A family friend left this earth very unexpectedly after a quick and vicious fight with cancer. Gary was the kind of friend that is weaved into the earliest memories of my childhood. His family was one of the things that simply did not change. As a child I spent summers in their backyard with popsicle melting down my hands and arms. Last year, our families gathered together for Thanksgiving, a night of too much food and just enough laughter. Gary was the only one who said the soup that I burned was delicious. I appreciated the lie. He was still so young. He and his wife were supposed to grow old together. And yet, last Saturday, at a service just so beautiful, I listened to his two children speak with eloquence about the man that raised them and left before it was time.
Yesterday, after a fall that she just could not get up from, the lovely woman my grandpa married last year passed into the morning. Laurel was my favorite mix of tough, tolerance and seersucker. She and my grandpa lost their first spouses to long and painful illnesses. When they met they were both on the wrong side of eighty. And yet, watching their courtship was one of the great instructions in the “how to of living” that I have received. They buzzed about in my grandpa’s too fast sports car, made marmalade into the early hours of the morning, and whispered good night in a bed that was made for two. I know she had a lovely, long life. I know their last dance in the gathering dusk was more than most people get. I still feel like she left too soon.
Last night we all gathered at my parent’s house for dinner. It was my Dad’s 52nd birthday and the day Laurel went home. It seemed like we should do something to mark the occasion and when in doubt my mom makes gourmet meals that would put Gordon Ramsay to shame. The pots simmered on the stove and my mom, my tired, hold up the world mom, hurried around the kitchen chopping vegetables and crumbling cheeses. My parents always say that activity absorbs anxiety so I got up and went about setting the table. And somewhere in between folding the napkins and placing the glasses I began to cry. Because I didn’t want the chair next to my grandpa to be empty. Because it seemed like maybe if I just set their places, the people I have lost would come in for dinner, anyhow. Because I am learning that the table stays the same but the people around it change. An, my oh my, why can’t they just stay for a little more dessert?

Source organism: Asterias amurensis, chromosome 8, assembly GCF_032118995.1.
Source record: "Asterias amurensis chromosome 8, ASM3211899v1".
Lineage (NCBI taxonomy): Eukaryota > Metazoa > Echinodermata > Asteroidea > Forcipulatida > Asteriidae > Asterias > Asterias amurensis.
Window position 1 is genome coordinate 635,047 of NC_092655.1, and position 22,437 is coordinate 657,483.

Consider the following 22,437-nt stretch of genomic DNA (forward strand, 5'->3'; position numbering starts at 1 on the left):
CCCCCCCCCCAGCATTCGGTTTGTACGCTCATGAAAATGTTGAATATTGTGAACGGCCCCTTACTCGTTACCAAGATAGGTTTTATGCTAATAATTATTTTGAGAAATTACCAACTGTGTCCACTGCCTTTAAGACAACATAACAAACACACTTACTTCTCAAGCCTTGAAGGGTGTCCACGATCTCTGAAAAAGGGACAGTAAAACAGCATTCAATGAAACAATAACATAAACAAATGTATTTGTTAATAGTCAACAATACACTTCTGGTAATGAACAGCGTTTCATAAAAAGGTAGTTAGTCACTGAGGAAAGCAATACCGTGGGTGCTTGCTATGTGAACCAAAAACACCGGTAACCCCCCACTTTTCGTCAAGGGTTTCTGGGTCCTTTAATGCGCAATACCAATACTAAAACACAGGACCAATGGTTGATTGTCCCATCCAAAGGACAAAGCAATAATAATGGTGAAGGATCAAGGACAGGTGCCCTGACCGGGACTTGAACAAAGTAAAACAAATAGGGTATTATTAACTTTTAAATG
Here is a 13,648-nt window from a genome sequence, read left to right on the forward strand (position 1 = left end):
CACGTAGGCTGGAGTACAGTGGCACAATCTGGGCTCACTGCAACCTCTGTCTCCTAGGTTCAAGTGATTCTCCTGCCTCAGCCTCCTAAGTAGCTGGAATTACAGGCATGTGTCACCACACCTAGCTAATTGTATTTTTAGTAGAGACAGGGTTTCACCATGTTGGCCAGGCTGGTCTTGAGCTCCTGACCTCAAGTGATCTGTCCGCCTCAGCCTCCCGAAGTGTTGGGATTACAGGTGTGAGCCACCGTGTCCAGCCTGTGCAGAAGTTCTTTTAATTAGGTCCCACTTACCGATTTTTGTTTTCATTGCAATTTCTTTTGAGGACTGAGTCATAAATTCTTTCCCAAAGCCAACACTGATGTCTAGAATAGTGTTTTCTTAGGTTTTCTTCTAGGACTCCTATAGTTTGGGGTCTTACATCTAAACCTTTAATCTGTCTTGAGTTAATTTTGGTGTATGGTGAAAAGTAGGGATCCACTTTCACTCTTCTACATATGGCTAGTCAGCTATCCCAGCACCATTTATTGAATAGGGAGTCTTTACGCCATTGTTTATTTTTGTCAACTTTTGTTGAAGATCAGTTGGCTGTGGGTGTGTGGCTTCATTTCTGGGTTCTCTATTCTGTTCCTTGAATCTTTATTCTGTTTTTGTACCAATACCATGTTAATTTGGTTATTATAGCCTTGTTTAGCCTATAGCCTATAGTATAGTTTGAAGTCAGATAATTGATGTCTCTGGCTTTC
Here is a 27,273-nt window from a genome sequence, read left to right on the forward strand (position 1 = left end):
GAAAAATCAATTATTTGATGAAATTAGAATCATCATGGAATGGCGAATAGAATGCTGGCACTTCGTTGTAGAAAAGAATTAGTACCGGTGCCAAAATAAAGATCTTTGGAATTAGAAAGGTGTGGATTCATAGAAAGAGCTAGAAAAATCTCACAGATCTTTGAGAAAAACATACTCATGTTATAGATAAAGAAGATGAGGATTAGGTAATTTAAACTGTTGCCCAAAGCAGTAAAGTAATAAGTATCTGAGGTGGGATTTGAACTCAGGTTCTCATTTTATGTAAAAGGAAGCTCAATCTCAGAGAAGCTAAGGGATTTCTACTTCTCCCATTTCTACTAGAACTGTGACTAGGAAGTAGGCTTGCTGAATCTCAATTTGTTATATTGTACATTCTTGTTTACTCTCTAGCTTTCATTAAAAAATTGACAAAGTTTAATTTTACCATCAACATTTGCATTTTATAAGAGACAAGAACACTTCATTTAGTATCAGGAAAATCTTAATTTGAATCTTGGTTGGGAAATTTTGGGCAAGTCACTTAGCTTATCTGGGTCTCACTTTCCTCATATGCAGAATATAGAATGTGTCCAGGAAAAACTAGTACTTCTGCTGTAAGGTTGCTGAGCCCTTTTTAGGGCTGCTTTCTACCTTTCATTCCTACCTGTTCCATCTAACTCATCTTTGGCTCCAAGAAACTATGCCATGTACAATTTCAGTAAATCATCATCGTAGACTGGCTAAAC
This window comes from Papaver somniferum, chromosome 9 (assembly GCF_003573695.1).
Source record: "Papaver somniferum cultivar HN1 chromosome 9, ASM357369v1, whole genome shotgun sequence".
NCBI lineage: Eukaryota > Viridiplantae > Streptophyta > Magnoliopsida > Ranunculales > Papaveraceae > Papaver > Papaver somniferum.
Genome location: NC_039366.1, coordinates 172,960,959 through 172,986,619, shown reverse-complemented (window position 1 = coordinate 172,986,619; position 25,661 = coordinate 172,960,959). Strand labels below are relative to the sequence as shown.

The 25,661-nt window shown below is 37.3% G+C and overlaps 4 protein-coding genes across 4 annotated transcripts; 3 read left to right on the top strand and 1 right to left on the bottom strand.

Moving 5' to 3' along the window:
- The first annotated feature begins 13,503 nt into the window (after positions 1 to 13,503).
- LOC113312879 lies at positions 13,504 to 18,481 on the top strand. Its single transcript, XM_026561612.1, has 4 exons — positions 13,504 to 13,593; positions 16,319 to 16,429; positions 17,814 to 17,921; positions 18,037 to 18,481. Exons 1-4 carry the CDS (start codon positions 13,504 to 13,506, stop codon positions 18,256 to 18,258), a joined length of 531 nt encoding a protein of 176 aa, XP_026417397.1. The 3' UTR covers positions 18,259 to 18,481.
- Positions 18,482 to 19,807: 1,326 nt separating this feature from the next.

It doesn’t do to cry when everyone else is trying to smile, so I walked into the dining room to compose myself. It is a little room full of beautiful wood cabinets and china that has passed from old hands to young ones for generations. There, surrounded by quiet and sparkling glass, I found myself once more. I could see clearly. I am blessed with the people I get to meet, catch hold of and then lose. They have not gone far. There is a table set, but it is in my heavenly parent’s house and there is room for everyone. I simply cannot see it. The people that have gone before me are waiting for me to come home for dinner.
And, my oh my, you should see the dessert.